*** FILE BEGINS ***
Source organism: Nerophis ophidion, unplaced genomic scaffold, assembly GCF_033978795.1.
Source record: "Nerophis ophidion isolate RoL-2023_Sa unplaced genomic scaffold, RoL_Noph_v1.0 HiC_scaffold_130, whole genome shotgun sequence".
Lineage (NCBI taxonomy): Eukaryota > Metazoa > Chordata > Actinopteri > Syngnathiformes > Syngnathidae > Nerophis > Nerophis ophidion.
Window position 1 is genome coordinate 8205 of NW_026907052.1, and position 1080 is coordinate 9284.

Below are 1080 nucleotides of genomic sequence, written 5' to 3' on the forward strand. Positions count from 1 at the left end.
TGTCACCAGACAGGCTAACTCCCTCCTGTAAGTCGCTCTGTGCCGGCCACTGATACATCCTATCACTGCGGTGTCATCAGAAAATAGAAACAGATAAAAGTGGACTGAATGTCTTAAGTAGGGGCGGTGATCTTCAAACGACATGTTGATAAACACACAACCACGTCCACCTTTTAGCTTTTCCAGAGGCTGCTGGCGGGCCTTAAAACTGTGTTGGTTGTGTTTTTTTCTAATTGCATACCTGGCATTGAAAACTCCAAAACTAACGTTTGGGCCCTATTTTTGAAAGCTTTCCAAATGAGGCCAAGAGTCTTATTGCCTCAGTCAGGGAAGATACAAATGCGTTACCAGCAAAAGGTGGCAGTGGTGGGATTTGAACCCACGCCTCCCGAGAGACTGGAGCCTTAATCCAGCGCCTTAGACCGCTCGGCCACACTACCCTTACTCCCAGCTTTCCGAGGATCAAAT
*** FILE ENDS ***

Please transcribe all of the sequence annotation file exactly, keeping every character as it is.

Source organism: Nerophis ophidion, unplaced genomic scaffold, assembly GCF_033978795.1.
Source record: "Nerophis ophidion isolate RoL-2023_Sa unplaced genomic scaffold, RoL_Noph_v1.0 HiC_scaffold_130, whole genome shotgun sequence".
Lineage (NCBI taxonomy): Eukaryota > Metazoa > Chordata > Actinopteri > Syngnathiformes > Syngnathidae > Nerophis > Nerophis ophidion.
Window position 1 is genome coordinate 8205 of NW_026907052.1, and position 1080 is coordinate 9284.

Below are 1080 nucleotides of genomic sequence, written 5' to 3' on the forward strand. Positions count from 1 at the left end.
TGTCACCAGACAGGCTAACTCCCTCCTGTAAGTCGCTCTGTGCCGGCCACTGATACATCCTATCACTGCGGTGTCATCAGAAAATAGAAACAGATAAAAGTGGACTGAATGTCTTAAGTAGGGGCGGTGATCTTCAAACGACATGTTGATAAACACACAACCACGTCCACCTTTTAGCTTTTCCAGAGGCTGCTGGCGGGCCTTAAAACTGTGTTGGTTGTGTTTTTTTCTAATTGCATACCTGGCATTGAAAACTCCAAAACTAACGTTTGGGCCCTATTTTTGAAAGCTTTCCAAATGAGGCCAAGAGTCTTATTGCCTCAGTCAGGGAAGATACAAATGCGTTACCAGCAAAAGGTGGCAGTGGTGGGATTTGAACCCACGCCTCCCGAGAGACTGGAGCCTTAATCCAGCGCCTTAGACCGCTCGGCCACACTACCCTTACTCCCAGCTTTCCGAGGATCAAAT